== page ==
“Our courts have long had the power, both at law and equity, to bar the assertion of the affirmative defense of the Statute of Limitations where it is the defendant’s affirmative wrongdoing . . . which produced the long delay between the accrual of the cause of action and the institution of the legal proceeding” (General Stencils v Chiappa, 18 NY2d 125, 128 ).Thus, this Court has held that equitable estoppel will apply “where plaintiff was induced by fraud, misrepresentations or deception to refrain from filing a timely action” (Simcuski v Saeli, 44 NY2d 442, 449 ). Moreover, the plaintiff must demonstrate reasonable reliance on the defendant’s misrepresentations (see Simcuski, 44 NY2d at 449). New First Department Case In Matter of New York City Asbestos Litig., 2019 NY Slip Op 08482 (1st Dep’t Decided Nov. 21, 2019), the New York Appellate Division, First Department, rejected plaintiff’s attempt to equitably estop the defendant from asserting the statute of limitations as a defense. In this case, plaintiff was attempting to assert claims for personal injuries relating to asbestos. Plaintiff’s former attorneys entered into a “tolling” agreement with defense counsel, by which the statute of limitations period would be tolled, or extended, during the time that a settlement was being negotiated. Once that tolling period ended, the time to bring the case would start to run. The lower court dismissed the case on the basis that plaintiff had failed to bring the action timely. On appeal, the First Department affirmed. In addressing the tolling agreement, the Court first found:
The stand-still provision in paragraph 19(A) of the [tolling] agreement terminated on December 31, 2009. It is clear that sections (A) and (B) of paragraph 19 should be read together, and the tolling of the statute of limitations, which was set forth in paragraph 19(B), ended on that date as well. Thus, plaintiff had three years from that date to commence a personal injury action based on exposure to asbestos under CPLR 214-c(1) and two years for a wrongful death action under EPTL 5-4.1(1), and it is undisputed that plaintiff’s claim against defendant was not filed until July 30, 2013.Since plaintiff could not rely on the tolling agreement to avoid dismissal, he tried to equitably estop the defendant from relying on the statute of limitations. More specifically, plaintiff contended “that defendant should be barred from asserting a statute of limitations defense based on equitable estoppel, in that after the subject [tolling] agreement terminated, defendant continued to negotiate with his former attorneys regarding claims raised by persons with asbestos-related injuries.” Both the lower court and the First Department rejected that attempt as well. The First Department observed:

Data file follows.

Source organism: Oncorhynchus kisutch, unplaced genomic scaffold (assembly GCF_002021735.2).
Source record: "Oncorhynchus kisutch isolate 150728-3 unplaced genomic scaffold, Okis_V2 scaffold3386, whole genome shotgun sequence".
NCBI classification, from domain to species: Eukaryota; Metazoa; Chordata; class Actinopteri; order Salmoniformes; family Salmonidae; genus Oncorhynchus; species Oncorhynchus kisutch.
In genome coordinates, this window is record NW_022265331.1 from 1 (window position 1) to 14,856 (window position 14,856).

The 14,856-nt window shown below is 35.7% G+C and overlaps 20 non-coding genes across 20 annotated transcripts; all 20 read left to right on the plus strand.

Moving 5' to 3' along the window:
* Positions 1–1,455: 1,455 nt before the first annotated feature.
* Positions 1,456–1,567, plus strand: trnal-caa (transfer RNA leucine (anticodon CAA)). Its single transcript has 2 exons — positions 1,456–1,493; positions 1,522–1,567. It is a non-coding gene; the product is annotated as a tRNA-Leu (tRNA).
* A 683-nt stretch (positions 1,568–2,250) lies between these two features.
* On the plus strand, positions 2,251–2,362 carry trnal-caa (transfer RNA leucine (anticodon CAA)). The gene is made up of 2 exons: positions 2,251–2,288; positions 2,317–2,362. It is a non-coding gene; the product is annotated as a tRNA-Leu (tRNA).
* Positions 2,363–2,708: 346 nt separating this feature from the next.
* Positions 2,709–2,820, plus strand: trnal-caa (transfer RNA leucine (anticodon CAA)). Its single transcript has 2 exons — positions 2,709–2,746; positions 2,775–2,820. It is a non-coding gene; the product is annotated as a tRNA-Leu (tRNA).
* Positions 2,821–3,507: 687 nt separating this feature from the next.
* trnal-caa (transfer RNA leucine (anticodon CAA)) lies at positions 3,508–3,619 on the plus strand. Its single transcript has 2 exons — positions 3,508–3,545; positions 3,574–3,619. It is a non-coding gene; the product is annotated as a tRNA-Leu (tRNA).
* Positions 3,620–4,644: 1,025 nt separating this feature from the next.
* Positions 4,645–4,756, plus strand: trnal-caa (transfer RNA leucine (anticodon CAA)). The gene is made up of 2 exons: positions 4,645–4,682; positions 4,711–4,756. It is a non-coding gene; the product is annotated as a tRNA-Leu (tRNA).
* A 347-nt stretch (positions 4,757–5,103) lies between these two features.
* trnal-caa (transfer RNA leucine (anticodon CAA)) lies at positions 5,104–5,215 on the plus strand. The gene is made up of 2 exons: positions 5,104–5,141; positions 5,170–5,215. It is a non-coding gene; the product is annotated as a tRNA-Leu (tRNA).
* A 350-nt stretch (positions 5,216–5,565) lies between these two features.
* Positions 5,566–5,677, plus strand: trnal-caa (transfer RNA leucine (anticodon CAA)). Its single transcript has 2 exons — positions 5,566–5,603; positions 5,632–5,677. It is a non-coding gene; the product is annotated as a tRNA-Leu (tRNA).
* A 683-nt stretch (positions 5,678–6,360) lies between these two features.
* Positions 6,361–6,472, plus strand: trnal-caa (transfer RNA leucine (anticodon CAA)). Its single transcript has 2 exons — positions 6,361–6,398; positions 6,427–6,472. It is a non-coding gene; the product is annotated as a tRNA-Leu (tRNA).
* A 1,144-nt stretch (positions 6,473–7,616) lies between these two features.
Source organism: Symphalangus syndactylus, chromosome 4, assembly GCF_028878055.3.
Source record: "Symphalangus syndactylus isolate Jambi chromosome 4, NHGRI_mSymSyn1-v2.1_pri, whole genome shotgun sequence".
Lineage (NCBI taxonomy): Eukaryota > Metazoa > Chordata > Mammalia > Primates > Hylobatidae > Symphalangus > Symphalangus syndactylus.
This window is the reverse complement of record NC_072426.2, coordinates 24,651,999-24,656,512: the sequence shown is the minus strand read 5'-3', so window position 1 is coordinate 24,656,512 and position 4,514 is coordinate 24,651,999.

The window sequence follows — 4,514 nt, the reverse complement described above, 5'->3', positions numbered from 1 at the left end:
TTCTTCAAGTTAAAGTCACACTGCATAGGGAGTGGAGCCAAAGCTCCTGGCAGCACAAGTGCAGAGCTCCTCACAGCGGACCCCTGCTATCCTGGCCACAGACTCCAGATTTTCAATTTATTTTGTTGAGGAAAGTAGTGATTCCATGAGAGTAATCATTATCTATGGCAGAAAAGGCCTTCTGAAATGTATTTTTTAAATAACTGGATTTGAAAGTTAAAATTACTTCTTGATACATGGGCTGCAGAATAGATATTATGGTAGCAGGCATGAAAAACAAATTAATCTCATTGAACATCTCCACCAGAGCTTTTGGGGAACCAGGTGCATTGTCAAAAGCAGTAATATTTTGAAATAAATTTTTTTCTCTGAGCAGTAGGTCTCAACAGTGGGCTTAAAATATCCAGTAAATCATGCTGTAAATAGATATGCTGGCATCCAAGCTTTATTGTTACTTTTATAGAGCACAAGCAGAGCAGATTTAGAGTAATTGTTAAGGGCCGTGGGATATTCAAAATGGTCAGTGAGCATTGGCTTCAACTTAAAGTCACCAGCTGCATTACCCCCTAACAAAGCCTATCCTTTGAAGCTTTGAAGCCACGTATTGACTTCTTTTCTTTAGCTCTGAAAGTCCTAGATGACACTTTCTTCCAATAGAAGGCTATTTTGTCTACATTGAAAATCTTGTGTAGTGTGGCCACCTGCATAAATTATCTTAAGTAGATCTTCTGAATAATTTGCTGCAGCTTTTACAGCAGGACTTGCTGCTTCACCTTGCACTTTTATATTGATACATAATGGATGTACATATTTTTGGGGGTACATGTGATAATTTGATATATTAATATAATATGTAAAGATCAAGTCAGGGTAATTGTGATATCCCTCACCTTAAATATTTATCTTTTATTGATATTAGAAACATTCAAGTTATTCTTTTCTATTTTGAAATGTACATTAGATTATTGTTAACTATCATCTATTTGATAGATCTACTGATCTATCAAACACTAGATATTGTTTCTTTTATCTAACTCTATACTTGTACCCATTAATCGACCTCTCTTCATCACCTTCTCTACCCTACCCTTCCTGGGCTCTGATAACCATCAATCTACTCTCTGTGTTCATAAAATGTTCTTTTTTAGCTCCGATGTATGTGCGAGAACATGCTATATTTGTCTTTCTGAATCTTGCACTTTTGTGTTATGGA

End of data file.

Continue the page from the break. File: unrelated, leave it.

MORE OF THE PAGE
Although courts have the power to bar the assertion of the affirmative defense of statute of limitations where a defendant’s affirmative wrongdoing produced the delay between the accrual of the cause of action and the institution of the legal proceeding, plaintiff failed to sustain his burden of showing that there was an issue of fact as to whether he was induced by defendant’s fraud, misrepresentation, or deception to delay in adding defendant to the action he had filed against others (see Zumpano v Quinn, 6 NY3d 666, 673-674 ). The affidavit of his former attorney cited only defendant’s continued participation in settlement negotiations in actions involving persons claiming asbestos-related injuries. Counsel did not indicate that plaintiff delayed in filing a claim against defendant based on those negotiations, that plaintiff’s case was among those being negotiated after the agreement terminated, that he actually participated in those negotiations, or that defendant made any false or deceptive statements to him or others on which plaintiff relied in failing to timely bring an action against defendant.Commentary Fraudulent conduct can form the basis for preventing a defendant from relying on the statute of limitations as a defense to any cause of action. But the same elements of a claim for fraud play a role in barring that defense. Not only must it be proven that defendant acted fraudulently, but it must also be shown that such fraudulent or wrongful conduct actually caused plaintiff to delay bringing the action within the statutory period, i.e., that plaintiff reasonably relied on some misrepresentation or other wrongful conduct of the defendant in failing to institute the action. Click here for Kevin Schlosser's Blog.